The New Zealand energy sector has suffered significant recent stress as a series of upstream gas disruptions and dry hydro sequences have impacted downstream energy availability and affordability. What are the implications and outlook for domestic petrochemical, electricity, industrial/commercial and mass market demand and price?
New Zealand has positioned itself as a world leader in responding to climate change but domestic coal-fired electricity generation and wholesale energy prices have each surged over the past 12-18 months. Where is domestic energy and climate change policy heading and how will it impact investment position-taking and decision-making?
Option overload ahead. Now is the time to prepare and position.
2021-22 is shaping as a defining period for each of the petrochemical and wholesale electricity sectors as operating lives of major energy assets and legacy contractual arrangements lapse. Lead times mean that commercial positioning across the sector is already well underway. What are the options and how might they impact the sector?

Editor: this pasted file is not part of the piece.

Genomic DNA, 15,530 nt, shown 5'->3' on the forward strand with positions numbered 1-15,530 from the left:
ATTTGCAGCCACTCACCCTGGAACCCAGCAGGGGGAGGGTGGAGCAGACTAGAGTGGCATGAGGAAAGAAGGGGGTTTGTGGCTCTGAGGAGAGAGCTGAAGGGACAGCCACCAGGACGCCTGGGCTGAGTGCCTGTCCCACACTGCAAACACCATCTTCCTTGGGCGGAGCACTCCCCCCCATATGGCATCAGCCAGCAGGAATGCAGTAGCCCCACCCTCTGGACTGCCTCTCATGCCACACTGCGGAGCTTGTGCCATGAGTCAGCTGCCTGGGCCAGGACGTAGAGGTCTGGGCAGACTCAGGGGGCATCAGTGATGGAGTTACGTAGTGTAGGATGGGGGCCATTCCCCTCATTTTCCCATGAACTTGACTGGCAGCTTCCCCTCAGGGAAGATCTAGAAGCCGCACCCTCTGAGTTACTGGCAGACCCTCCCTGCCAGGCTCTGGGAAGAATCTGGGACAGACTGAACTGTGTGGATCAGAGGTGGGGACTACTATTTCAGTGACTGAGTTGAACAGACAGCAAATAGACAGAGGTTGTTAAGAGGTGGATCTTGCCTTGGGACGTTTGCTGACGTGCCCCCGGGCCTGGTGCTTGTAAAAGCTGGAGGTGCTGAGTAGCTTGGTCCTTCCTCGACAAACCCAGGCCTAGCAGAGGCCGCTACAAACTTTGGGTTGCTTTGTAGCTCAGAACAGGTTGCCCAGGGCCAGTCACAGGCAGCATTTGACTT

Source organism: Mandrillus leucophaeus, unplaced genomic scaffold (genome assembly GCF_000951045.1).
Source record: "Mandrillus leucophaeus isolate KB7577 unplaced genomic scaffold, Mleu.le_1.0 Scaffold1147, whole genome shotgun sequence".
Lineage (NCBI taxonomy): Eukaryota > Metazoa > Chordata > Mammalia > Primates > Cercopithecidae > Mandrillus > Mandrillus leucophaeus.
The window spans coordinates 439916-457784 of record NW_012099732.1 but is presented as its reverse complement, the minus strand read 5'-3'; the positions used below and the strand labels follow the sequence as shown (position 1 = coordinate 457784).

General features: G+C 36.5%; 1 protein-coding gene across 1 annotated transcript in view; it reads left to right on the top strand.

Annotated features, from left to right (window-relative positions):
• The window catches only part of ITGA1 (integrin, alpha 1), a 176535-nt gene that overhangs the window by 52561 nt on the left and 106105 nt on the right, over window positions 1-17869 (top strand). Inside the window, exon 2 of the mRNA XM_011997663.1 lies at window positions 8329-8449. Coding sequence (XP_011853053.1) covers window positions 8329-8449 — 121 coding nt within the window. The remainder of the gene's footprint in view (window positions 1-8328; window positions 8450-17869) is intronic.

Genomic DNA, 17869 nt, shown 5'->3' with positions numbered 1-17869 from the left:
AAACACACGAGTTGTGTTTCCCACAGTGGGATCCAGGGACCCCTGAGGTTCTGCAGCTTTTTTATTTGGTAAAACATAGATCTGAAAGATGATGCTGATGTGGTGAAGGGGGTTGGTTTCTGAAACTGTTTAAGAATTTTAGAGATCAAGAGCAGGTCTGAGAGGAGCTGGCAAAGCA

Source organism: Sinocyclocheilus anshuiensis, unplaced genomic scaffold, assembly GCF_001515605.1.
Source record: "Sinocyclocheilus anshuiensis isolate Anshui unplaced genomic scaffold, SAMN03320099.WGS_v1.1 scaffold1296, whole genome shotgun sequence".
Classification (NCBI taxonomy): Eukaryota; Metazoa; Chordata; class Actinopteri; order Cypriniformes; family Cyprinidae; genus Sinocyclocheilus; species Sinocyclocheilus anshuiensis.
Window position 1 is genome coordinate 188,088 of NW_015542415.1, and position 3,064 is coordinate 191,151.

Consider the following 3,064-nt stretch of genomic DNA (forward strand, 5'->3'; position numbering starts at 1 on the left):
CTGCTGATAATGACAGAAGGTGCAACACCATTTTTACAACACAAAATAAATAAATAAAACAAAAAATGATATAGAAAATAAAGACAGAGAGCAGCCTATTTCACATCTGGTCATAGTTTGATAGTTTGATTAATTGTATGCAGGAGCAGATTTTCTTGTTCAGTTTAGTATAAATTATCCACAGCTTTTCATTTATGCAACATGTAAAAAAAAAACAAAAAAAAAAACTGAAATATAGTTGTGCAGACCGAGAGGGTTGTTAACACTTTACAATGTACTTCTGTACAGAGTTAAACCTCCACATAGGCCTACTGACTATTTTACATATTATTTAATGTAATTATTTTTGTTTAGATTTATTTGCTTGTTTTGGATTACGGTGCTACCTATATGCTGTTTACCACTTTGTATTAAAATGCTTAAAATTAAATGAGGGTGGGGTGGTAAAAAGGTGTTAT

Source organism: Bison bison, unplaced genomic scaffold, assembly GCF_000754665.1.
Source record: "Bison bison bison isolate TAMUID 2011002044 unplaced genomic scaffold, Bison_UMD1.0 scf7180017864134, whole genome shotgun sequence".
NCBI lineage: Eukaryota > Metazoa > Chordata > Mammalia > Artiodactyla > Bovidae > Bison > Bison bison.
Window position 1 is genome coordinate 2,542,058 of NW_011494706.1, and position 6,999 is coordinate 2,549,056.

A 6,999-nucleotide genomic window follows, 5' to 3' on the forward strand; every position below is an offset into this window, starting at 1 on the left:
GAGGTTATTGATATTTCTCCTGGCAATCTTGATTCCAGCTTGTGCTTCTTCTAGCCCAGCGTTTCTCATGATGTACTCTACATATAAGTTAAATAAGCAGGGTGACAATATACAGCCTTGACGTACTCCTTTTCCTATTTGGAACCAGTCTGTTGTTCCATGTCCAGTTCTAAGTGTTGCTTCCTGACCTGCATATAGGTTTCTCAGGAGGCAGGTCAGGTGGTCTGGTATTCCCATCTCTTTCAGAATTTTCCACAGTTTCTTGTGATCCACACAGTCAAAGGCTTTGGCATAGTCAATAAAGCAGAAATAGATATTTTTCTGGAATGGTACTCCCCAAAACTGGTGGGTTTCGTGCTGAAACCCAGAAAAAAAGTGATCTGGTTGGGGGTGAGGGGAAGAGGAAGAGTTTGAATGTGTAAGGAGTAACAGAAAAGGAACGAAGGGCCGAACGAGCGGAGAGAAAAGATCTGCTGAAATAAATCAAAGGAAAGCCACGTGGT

Old vs new, renewable vs thermal, brownfield vs greenfield, equity vs PPA?
After a half-decade absence of new generation build while low-to-no demand growth has slowly eroded the era of overbuild that defined the last cycle, a new investment wave is now underway. What options do electricity generators and retailers have to meet the drive towards mass electrification?
New Zealand industrial and commercial energy users are at the sharp end of the carbon wedge. Under legacy operating models some may struggle to remain competitive or even viable as the next three decades unfolds. What are the demand-side risks and what opportunities do energy sector participants have to manage their 2050 exposures?